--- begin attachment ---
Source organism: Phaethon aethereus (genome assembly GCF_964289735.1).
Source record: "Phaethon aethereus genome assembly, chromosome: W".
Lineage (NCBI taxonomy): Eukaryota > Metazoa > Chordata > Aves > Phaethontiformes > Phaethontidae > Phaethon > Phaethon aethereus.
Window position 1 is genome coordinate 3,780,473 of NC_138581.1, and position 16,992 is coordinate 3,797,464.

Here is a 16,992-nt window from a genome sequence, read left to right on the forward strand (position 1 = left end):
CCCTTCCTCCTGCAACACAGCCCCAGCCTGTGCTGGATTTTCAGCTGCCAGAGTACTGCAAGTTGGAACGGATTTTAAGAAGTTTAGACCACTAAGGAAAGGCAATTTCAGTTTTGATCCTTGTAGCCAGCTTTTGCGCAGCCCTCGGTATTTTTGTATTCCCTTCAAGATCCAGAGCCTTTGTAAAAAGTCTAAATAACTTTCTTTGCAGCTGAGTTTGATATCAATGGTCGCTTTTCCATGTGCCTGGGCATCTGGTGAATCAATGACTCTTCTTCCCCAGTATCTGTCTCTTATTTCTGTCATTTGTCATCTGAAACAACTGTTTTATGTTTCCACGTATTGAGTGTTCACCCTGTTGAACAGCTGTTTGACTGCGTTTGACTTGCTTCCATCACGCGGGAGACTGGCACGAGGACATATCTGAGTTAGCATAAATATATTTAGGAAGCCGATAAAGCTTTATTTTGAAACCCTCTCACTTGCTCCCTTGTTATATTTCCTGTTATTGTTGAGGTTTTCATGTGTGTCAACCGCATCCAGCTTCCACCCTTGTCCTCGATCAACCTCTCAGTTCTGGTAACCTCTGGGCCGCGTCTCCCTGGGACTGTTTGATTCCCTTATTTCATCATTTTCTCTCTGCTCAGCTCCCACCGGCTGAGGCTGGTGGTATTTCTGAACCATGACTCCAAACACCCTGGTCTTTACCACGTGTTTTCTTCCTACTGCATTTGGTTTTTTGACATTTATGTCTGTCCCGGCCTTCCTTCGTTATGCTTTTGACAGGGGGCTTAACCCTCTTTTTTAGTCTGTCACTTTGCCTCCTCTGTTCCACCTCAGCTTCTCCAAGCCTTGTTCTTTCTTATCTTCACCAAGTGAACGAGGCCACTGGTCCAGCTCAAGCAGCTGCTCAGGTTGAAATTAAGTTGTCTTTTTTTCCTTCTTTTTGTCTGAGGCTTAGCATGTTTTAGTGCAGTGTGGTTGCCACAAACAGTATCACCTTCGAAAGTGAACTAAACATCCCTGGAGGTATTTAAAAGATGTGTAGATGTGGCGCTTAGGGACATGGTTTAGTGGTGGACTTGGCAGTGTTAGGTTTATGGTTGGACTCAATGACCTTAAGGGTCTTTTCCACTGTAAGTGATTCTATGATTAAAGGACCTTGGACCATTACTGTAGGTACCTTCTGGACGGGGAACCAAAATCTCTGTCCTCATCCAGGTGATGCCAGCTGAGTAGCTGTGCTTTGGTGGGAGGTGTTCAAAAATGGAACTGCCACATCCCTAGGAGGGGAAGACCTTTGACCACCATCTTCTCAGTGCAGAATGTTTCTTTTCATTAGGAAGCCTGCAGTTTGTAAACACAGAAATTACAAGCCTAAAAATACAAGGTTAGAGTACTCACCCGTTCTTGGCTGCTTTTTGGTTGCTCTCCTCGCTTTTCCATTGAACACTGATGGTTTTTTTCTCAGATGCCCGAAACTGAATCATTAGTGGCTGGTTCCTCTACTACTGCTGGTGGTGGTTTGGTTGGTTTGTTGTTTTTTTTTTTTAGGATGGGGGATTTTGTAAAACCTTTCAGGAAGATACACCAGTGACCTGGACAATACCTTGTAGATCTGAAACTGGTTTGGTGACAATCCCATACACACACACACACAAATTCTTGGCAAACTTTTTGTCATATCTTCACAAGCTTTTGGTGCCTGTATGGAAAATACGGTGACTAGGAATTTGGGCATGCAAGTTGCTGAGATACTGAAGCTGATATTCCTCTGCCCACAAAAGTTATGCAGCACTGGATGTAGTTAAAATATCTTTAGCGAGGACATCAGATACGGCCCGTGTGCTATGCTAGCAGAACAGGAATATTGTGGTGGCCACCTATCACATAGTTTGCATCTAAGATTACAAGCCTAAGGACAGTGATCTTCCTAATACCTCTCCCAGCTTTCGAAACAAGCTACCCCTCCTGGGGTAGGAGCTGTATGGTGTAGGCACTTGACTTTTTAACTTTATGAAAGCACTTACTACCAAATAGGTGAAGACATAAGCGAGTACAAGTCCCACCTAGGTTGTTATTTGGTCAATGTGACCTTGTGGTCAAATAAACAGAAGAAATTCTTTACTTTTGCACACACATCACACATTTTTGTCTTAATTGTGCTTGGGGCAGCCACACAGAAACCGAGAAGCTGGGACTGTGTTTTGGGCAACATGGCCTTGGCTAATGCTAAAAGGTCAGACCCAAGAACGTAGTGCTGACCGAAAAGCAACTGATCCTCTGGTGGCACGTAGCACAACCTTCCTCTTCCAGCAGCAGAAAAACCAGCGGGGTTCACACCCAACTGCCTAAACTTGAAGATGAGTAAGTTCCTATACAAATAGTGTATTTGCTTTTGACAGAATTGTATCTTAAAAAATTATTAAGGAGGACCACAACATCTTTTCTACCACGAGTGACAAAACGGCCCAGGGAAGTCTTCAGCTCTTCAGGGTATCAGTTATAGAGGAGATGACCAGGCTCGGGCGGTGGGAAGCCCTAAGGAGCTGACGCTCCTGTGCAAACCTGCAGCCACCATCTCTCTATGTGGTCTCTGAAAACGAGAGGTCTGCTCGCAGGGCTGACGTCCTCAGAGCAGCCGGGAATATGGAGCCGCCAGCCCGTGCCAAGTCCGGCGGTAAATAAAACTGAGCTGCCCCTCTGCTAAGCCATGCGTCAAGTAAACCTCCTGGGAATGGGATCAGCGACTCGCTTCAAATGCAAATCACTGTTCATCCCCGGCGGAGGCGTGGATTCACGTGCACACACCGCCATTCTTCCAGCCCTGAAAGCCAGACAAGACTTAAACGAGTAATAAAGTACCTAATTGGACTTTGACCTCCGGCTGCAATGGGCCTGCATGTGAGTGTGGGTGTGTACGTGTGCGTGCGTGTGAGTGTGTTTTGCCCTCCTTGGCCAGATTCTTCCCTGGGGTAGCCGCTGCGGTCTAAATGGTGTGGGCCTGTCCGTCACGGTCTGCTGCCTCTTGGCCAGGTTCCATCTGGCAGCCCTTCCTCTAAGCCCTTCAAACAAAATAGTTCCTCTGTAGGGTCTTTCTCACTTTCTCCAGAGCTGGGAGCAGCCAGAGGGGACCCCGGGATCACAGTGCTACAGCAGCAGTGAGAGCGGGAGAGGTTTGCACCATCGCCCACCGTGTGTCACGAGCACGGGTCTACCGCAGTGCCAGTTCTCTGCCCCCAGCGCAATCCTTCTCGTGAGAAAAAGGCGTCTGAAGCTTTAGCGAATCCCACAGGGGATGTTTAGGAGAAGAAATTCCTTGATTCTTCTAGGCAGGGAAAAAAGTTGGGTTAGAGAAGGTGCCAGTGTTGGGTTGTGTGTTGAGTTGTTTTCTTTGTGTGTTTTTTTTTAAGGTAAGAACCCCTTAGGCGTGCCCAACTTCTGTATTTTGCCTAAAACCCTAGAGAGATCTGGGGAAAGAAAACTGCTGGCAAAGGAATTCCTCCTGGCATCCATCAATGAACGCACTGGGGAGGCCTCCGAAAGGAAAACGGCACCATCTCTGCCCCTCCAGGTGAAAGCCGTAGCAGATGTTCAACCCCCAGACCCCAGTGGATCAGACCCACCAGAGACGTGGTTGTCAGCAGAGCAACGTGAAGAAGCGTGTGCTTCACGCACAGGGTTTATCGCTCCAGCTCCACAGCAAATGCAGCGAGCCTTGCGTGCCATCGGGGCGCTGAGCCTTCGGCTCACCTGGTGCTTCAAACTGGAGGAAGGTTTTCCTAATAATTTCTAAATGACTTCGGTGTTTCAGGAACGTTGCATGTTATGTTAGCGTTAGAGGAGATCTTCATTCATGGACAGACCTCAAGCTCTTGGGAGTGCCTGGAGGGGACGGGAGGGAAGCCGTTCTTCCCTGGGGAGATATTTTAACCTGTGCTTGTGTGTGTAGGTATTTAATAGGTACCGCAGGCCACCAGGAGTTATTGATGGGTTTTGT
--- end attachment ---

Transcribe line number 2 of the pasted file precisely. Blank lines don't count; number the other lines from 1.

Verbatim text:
Source record: "Phaethon aethereus genome assembly, chromosome: W".